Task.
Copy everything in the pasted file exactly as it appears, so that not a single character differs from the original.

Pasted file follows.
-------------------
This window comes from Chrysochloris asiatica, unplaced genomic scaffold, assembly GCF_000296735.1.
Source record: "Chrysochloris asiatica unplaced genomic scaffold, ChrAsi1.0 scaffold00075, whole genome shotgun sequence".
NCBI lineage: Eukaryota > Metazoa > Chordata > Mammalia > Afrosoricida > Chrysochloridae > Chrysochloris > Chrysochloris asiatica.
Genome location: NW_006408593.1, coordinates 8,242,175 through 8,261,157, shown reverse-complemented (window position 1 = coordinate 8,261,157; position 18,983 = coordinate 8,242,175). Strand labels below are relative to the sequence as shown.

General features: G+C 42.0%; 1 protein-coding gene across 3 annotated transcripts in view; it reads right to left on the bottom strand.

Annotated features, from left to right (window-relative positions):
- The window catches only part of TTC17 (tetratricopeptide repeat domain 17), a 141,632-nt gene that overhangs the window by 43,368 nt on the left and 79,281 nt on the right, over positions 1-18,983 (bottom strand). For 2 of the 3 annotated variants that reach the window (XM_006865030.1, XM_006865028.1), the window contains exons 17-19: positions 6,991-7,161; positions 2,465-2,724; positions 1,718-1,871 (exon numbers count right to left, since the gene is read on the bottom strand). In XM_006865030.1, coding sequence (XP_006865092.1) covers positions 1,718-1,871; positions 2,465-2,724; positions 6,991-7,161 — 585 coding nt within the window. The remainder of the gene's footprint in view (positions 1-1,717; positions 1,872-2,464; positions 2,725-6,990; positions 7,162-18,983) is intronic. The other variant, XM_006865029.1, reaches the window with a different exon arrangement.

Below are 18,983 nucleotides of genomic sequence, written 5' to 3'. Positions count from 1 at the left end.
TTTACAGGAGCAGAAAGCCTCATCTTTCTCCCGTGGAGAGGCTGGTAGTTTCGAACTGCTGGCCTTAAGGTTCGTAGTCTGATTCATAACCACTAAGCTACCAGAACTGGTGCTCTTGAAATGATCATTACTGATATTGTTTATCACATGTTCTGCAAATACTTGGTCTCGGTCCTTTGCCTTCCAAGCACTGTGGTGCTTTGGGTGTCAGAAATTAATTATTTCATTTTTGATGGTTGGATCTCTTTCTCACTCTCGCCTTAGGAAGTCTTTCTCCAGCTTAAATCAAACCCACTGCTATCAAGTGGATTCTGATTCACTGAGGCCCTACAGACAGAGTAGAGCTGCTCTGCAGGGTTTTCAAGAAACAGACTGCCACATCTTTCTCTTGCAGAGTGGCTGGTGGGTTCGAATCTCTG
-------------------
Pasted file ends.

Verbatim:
This window comes from Chrysochloris asiatica, unplaced genomic scaffold, assembly GCF_000296735.1.
Source record: "Chrysochloris asiatica unplaced genomic scaffold, ChrAsi1.0 scaffold00075, whole genome shotgun sequence".
NCBI lineage: Eukaryota > Metazoa > Chordata > Mammalia > Afrosoricida > Chrysochloridae > Chrysochloris > Chrysochloris asiatica.
Genome location: NW_006408593.1, coordinates 8,242,175 through 8,261,157, shown reverse-complemented (window position 1 = coordinate 8,261,157; position 18,983 = coordinate 8,242,175). Strand labels below are relative to the sequence as shown.

General features: G+C 42.0%; 1 protein-coding gene across 3 annotated transcripts in view; it reads right to left on the bottom strand.

Annotated features, from left to right (window-relative positions):
- The window catches only part of TTC17 (tetratricopeptide repeat domain 17), a 141,632-nt gene that overhangs the window by 43,368 nt on the left and 79,281 nt on the right, over positions 1-18,983 (bottom strand). For 2 of the 3 annotated variants that reach the window (XM_006865030.1, XM_006865028.1), the window contains exons 17-19: positions 6,991-7,161; positions 2,465-2,724; positions 1,718-1,871 (exon numbers count right to left, since the gene is read on the bottom strand). In XM_006865030.1, coding sequence (XP_006865092.1) covers positions 1,718-1,871; positions 2,465-2,724; positions 6,991-7,161 — 585 coding nt within the window. The remainder of the gene's footprint in view (positions 1-1,717; positions 1,872-2,464; positions 2,725-6,990; positions 7,162-18,983) is intronic. The other variant, XM_006865029.1, reaches the window with a different exon arrangement.

Below are 18,983 nucleotides of genomic sequence, written 5' to 3'. Positions count from 1 at the left end.
TTTACAGGAGCAGAAAGCCTCATCTTTCTCCCGTGGAGAGGCTGGTAGTTTCGAACTGCTGGCCTTAAGGTTCGTAGTCTGATTCATAACCACTAAGCTACCAGAACTGGTGCTCTTGAAATGATCATTACTGATATTGTTTATCACATGTTCTGCAAATACTTGGTCTCGGTCCTTTGCCTTCCAAGCACTGTGGTGCTTTGGGTGTCAGAAATTAATTATTTCATTTTTGATGGTTGGATCTCTTTCTCACTCTCGCCTTAGGAAGTCTTTCTCCAGCTTAAATCAAACCCACTGCTATCAAGTGGATTCTGATTCACTGAGGCCCTACAGACAGAGTAGAGCTGCTCTGCAGGGTTTTCAAGAAACAGACTGCCACATCTTTCTCTTGCAGAGTGGCTGGTGGGTTCGAATCTCTG